A councillor who campaigned for a £200,000 traffic calming scheme to be removed because it was too noisy has been accused of double standards after claiming it is now like a race track.
Gladstone Road, or Insomnia Road as it was called by residents due to the noise created by the rumble strips, has had two accidents in the last week.
The crashes led to complaints from county councillor Gareth Eales (Lab, Dallington Spencer) who had led the campaign against the original road safety measures.
But his comments were called “bizarre” by the cabinet member for transport, highways, Councillor Michael Clarke.
Councillor Clarke said: “The potential risks associated with the removal of the traffic calming measures were highlighted to Councillor Eales before the works were sanctioned, but he chose to continue to press for their removal. NCC Highways acceded to his demands.
“In the three-and-a-half years the £1.9 million Gladstone Road rumble strip zone was in place, there were no reported accidents.
“Since Councillor Eales demanded the traffic calming measures be lifted three months ago, there have been three reported accidents in the area. The causes of the accidents are still under investigation. Councillor Eales is therefore wrong by jumping to premature conclusions. He has no evidence.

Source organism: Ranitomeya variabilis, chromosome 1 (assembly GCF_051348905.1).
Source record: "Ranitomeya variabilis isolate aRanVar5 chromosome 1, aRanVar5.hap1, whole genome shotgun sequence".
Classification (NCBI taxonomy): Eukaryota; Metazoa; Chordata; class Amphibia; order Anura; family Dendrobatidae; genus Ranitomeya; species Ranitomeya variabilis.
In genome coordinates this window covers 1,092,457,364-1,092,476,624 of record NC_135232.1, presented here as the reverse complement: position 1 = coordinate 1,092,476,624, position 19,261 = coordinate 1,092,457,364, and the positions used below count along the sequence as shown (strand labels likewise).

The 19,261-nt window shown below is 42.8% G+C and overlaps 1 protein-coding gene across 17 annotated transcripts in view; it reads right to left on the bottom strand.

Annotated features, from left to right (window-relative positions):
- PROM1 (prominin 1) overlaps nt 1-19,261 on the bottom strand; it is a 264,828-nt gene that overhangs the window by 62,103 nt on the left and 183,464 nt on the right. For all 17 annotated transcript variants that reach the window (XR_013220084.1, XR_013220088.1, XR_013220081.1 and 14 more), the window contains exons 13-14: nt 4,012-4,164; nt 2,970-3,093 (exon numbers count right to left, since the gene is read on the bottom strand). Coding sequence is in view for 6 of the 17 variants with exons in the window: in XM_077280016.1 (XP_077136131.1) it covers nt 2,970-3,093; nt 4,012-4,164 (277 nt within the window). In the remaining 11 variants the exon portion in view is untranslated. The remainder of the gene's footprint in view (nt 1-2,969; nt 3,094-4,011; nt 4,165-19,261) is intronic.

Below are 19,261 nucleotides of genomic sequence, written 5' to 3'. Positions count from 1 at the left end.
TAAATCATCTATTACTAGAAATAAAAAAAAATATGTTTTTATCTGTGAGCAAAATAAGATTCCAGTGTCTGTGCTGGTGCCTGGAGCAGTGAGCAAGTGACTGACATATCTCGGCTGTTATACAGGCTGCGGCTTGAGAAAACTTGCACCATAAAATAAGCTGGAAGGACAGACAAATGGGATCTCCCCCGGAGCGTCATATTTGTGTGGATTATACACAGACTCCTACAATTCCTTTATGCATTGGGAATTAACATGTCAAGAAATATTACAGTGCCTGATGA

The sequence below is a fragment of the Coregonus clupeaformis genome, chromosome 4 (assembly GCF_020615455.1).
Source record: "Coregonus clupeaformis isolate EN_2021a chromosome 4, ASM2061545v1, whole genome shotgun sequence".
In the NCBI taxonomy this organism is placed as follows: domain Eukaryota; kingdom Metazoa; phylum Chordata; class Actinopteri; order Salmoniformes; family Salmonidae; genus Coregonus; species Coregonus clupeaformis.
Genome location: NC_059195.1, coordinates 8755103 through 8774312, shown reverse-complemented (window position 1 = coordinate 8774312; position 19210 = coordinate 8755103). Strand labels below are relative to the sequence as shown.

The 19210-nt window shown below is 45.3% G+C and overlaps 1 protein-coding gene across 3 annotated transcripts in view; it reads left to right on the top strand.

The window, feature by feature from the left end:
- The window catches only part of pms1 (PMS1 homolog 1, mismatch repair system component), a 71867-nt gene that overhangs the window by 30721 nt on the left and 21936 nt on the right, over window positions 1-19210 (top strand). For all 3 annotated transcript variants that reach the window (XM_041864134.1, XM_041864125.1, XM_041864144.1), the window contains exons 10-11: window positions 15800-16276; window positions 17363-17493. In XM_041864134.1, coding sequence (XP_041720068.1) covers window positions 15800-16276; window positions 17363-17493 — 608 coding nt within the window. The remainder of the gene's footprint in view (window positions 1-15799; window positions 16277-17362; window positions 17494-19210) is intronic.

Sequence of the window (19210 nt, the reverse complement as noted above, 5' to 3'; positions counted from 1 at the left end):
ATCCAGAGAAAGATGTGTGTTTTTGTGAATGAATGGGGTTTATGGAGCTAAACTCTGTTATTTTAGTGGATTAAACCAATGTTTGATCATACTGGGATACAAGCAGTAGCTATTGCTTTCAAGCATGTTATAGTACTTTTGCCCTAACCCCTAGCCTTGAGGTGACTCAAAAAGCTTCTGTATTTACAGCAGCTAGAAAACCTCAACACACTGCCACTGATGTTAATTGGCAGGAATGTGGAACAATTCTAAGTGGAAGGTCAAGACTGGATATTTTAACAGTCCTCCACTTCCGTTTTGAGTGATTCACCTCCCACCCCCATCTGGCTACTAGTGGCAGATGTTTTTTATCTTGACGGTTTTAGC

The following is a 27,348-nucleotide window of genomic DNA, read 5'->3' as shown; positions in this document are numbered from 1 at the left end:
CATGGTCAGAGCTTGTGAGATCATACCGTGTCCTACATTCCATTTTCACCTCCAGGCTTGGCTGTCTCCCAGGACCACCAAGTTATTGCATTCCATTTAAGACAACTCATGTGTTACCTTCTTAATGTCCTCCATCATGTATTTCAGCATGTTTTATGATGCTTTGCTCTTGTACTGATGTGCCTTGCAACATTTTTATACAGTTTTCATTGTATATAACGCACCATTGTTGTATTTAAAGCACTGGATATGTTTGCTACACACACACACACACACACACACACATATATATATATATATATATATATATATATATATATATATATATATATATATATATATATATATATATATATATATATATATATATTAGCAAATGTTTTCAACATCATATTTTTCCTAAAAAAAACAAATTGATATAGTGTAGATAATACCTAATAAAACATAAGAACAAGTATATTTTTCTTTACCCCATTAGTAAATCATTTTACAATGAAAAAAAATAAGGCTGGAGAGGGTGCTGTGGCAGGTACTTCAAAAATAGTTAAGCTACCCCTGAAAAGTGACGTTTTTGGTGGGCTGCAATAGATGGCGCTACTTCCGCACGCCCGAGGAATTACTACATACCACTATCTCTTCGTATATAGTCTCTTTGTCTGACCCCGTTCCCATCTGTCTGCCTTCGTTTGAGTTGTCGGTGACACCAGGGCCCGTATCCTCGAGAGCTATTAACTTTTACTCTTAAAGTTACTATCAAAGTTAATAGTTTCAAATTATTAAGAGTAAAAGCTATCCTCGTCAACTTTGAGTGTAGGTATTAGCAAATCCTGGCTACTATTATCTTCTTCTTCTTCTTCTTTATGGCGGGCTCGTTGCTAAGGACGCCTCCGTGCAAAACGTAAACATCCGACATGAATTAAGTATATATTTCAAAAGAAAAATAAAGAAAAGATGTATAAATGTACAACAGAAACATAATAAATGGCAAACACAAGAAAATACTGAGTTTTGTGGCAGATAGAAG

“But, nevertheless, it seems bizarre [coming from] the architect of the removal of the traffic calming measures. It’s the councillor who demanded the sheep pen be unlocked who is now shouting wolf.”
The rumble strips were removed from the street in May after a long campaign by bleary-eyed residents who claimed the noise was keeping them awake at night.
Councillor Eales said the recent accidents were cause for concern.
“There was an accident involving three vehicles recently which resulted in Gladstone Road being closed for a time and there’s been two more accidents again this weekend, this in on-top of historic accidents and many near misses, so some swift action needs to be taken to ascertain the root cause and any remedial action needed to ensure public safety.” he said.
“It is important to bear in mind that independent speed tests proved 100 per cent that the rumble strips did not deter speed and in actual fact speeds on Gladstone Road went up when that noisy surface was in place, so any suggestion that the accidents are a result of the removal of the rumble strips is nonsense,” he added.
“Let’s remember that 1.9 million pounds of public money was arguably wasted turning Gladstone Road into the chicane come race track layout it is today and the subsequent narrow margins for oncoming traffic is part of the problem in my personal opinion.
“So people should not blame a successful residents campaign for the removal of a public nuisance, we should instead focus on finding the real problem and necessary solution,” Councillor Eales said.
A spokesman for Northamptonshire Police confirmed officers were called to Gladstone Road just after 11am on Friday and 1.40pm on Sunday.